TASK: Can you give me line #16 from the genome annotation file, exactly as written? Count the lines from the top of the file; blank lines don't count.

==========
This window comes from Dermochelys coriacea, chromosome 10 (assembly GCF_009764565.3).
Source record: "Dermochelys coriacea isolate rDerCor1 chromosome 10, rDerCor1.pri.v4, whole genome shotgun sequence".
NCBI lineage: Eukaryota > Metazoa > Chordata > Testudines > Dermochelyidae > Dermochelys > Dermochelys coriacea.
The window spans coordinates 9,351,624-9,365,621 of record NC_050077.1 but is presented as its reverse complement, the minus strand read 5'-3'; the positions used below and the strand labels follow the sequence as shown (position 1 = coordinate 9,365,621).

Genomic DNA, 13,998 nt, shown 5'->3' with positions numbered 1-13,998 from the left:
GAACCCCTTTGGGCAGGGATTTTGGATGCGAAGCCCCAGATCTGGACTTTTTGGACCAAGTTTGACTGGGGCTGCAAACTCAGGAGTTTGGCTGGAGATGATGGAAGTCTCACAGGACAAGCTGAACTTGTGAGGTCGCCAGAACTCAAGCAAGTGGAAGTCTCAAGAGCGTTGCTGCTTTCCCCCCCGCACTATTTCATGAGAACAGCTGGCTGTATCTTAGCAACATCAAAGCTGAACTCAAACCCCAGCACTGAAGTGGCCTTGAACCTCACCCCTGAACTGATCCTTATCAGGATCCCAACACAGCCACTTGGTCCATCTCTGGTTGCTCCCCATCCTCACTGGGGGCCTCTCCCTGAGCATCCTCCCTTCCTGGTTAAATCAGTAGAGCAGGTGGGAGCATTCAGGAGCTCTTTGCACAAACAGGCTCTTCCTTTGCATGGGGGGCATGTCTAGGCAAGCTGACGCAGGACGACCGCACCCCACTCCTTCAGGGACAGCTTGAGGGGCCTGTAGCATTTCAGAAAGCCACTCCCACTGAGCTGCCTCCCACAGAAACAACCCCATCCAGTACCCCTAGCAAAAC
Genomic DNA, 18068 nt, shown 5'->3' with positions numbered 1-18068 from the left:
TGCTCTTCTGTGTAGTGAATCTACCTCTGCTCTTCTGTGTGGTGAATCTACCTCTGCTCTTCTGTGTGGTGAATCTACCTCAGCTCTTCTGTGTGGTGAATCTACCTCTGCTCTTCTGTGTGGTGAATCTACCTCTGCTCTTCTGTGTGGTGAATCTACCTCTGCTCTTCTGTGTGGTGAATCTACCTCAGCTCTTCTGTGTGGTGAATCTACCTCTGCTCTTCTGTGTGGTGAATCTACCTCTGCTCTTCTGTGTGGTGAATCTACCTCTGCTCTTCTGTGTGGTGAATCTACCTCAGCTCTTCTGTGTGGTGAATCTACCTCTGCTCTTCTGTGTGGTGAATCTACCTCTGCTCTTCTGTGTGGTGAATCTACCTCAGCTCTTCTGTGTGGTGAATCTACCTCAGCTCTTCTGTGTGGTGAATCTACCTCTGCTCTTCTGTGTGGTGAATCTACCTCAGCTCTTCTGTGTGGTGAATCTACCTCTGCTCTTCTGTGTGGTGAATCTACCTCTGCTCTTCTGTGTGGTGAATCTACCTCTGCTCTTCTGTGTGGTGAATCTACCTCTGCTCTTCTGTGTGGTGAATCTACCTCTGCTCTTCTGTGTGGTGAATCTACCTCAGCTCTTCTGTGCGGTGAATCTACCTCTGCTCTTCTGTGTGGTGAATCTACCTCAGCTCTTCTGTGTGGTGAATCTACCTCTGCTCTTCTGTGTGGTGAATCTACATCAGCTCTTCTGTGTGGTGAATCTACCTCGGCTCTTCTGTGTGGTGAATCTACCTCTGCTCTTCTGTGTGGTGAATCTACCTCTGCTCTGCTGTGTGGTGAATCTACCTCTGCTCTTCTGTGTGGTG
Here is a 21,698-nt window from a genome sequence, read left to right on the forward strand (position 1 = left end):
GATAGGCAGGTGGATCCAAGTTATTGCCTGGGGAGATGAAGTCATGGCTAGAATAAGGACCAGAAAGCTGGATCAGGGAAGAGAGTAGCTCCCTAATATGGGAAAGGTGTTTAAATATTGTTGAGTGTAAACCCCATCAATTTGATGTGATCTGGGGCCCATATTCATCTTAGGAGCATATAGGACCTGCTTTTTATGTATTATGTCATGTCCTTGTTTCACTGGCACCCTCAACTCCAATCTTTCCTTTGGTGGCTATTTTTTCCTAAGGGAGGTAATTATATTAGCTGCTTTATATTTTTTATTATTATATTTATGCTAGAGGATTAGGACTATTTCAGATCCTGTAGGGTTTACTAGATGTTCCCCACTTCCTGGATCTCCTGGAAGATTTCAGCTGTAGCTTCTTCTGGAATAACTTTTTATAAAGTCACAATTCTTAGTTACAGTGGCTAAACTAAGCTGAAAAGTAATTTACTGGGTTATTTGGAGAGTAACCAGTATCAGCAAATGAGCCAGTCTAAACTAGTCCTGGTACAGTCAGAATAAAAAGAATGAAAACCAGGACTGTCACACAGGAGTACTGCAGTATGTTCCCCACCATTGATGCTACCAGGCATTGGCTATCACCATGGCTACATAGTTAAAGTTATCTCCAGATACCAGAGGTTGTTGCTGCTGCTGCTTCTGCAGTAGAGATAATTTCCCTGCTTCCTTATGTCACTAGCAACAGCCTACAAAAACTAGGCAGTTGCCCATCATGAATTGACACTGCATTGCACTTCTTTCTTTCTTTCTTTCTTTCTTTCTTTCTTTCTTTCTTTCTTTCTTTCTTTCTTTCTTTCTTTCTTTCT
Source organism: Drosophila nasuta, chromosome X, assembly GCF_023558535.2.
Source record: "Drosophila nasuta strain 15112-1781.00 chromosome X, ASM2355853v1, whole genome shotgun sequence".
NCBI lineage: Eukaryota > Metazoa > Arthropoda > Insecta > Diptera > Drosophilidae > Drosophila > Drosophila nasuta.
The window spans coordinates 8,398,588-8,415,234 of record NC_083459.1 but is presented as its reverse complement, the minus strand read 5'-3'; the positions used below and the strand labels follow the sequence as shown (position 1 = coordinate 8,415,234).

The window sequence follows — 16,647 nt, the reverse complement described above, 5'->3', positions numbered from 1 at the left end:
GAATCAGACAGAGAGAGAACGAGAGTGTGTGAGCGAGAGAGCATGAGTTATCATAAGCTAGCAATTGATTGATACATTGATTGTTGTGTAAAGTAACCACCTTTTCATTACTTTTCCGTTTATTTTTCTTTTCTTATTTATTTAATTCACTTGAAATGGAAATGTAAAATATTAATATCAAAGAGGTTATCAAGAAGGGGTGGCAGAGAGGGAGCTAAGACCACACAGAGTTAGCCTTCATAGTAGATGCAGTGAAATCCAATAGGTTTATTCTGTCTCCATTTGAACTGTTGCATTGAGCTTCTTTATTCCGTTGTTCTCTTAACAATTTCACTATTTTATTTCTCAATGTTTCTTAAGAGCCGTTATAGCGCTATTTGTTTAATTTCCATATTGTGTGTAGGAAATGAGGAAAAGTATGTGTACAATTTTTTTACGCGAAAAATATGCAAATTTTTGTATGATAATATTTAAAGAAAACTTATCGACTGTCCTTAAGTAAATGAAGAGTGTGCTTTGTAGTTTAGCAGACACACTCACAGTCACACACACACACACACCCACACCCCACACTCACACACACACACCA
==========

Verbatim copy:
GAATCAGACAGAGAGAGAACGAGAGTGTGTGAGCGAGAGAGCATGAGTTATCATAAGCTAGCAATTGATTGATACATTGATTGTTGTGTAAAGTAACCACCTTTTCATTACTTTTCCGTTTATTTTTCTTTTCTTATTTATTTAATTCACTTGAAATGGAAATGTAAAATATTAATATCAAAGAGGTTATCAAGAAGGGGTGGCAGAGAGGGAGCTAAGACCACACAGAGTTAGCCTTCATAGTAGATGCAGTGAAATCCAATAGGTTTATTCTGTCTCCATTTGAACTGTTGCATTGAGCTTCTTTATTCCGTTGTTCTCTTAACAATTTCACTATTTTATTTCTCAATGTTTCTTAAGAGCCGTTATAGCGCTATTTGTTTAATTTCCATATTGTGTGTAGGAAATGAGGAAAAGTATGTGTACAATTTTTTTACGCGAAAAATATGCAAATTTTTGTATGATAATATTTAAAGAAAACTTATCGACTGTCCTTAAGTAAATGAAGAGTGTGCTTTGTAGTTTAGCAGACACACTCACAGTCACACACACACACACACCCACACCCCACACTCACACACACACACCA